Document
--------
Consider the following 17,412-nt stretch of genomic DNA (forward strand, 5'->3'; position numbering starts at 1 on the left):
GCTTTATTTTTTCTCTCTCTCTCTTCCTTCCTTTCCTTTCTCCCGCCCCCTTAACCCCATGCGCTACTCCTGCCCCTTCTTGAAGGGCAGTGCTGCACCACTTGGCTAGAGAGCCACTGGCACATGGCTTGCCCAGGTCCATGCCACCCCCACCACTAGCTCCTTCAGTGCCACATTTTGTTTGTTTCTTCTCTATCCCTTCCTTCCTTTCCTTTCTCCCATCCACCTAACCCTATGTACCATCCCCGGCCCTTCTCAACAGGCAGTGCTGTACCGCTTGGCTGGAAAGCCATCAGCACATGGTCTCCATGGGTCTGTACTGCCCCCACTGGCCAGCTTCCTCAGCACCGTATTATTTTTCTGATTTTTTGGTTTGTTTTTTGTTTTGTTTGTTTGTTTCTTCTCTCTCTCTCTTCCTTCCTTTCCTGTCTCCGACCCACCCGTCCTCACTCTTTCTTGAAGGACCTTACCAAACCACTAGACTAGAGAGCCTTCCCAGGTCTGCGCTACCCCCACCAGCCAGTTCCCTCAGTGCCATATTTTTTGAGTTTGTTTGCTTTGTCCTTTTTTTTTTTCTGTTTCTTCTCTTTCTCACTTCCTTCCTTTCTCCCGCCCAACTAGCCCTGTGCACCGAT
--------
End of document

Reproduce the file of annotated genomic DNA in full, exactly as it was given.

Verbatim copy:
Consider the following 17,412-nt stretch of genomic DNA (forward strand, 5'->3'; position numbering starts at 1 on the left):
GCTTTATTTTTTCTCTCTCTCTCTTCCTTCCTTTCCTTTCTCCCGCCCCCTTAACCCCATGCGCTACTCCTGCCCCTTCTTGAAGGGCAGTGCTGCACCACTTGGCTAGAGAGCCACTGGCACATGGCTTGCCCAGGTCCATGCCACCCCCACCACTAGCTCCTTCAGTGCCACATTTTGTTTGTTTCTTCTCTATCCCTTCCTTCCTTTCCTTTCTCCCATCCACCTAACCCTATGTACCATCCCCGGCCCTTCTCAACAGGCAGTGCTGTACCGCTTGGCTGGAAAGCCATCAGCACATGGTCTCCATGGGTCTGTACTGCCCCCACTGGCCAGCTTCCTCAGCACCGTATTATTTTTCTGATTTTTTGGTTTGTTTTTTGTTTTGTTTGTTTGTTTCTTCTCTCTCTCTCTTCCTTCCTTTCCTGTCTCCGACCCACCCGTCCTCACTCTTTCTTGAAGGACCTTACCAAACCACTAGACTAGAGAGCCTTCCCAGGTCTGCGCTACCCCCACCAGCCAGTTCCCTCAGTGCCATATTTTTTGAGTTTGTTTGCTTTGTCCTTTTTTTTTTTCTGTTTCTTCTCTTTCTCACTTCCTTCCTTTCTCCCGCCCAACTAGCCCTGTGCACCGAT